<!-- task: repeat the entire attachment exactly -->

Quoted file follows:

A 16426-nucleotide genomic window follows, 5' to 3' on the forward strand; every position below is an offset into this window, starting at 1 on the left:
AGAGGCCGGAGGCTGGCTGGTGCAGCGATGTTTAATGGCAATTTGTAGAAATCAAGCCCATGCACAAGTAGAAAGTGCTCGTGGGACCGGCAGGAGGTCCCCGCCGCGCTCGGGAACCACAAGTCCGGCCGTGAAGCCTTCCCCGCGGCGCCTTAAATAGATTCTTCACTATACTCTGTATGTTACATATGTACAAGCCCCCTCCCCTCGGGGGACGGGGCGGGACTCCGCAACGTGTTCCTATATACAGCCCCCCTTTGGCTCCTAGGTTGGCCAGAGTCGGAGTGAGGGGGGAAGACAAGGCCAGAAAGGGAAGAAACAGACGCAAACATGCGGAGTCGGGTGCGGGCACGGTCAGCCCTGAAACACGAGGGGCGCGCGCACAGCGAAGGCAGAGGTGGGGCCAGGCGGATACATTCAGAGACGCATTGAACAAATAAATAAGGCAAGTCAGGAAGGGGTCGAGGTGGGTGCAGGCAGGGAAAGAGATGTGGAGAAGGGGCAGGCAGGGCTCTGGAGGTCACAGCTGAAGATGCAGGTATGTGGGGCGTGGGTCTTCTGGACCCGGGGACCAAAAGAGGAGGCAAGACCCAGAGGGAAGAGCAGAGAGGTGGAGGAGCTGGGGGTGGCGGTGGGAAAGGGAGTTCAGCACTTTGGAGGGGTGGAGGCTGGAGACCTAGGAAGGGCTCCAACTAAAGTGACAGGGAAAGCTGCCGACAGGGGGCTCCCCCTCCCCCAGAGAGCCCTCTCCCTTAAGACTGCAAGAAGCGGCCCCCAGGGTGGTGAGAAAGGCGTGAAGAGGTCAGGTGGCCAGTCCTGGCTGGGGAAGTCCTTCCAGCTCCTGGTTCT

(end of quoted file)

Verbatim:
A 16426-nucleotide genomic window follows, 5' to 3' on the forward strand; every position below is an offset into this window, starting at 1 on the left:
AGAGGCCGGAGGCTGGCTGGTGCAGCGATGTTTAATGGCAATTTGTAGAAATCAAGCCCATGCACAAGTAGAAAGTGCTCGTGGGACCGGCAGGAGGTCCCCGCCGCGCTCGGGAACCACAAGTCCGGCCGTGAAGCCTTCCCCGCGGCGCCTTAAATAGATTCTTCACTATACTCTGTATGTTACATATGTACAAGCCCCCTCCCCTCGGGGGACGGGGCGGGACTCCGCAACGTGTTCCTATATACAGCCCCCCTTTGGCTCCTAGGTTGGCCAGAGTCGGAGTGAGGGGGGAAGACAAGGCCAGAAAGGGAAGAAACAGACGCAAACATGCGGAGTCGGGTGCGGGCACGGTCAGCCCTGAAACACGAGGGGCGCGCGCACAGCGAAGGCAGAGGTGGGGCCAGGCGGATACATTCAGAGACGCATTGAACAAATAAATAAGGCAAGTCAGGAAGGGGTCGAGGTGGGTGCAGGCAGGGAAAGAGATGTGGAGAAGGGGCAGGCAGGGCTCTGGAGGTCACAGCTGAAGATGCAGGTATGTGGGGCGTGGGTCTTCTGGACCCGGGGACCAAAAGAGGAGGCAAGACCCAGAGGGAAGAGCAGAGAGGTGGAGGAGCTGGGGGTGGCGGTGGGAAAGGGAGTTCAGCACTTTGGAGGGGTGGAGGCTGGAGACCTAGGAAGGGCTCCAACTAAAGTGACAGGGAAAGCTGCCGACAGGGGGCTCCCCCTCCCCCAGAGAGCCCTCTCCCTTAAGACTGCAAGAAGCGGCCCCCAGGGTGGTGAGAAAGGCGTGAAGAGGTCAGGTGGCCAGTCCTGGCTGGGGAAGTCCTTCCAGCTCCTGGTTCT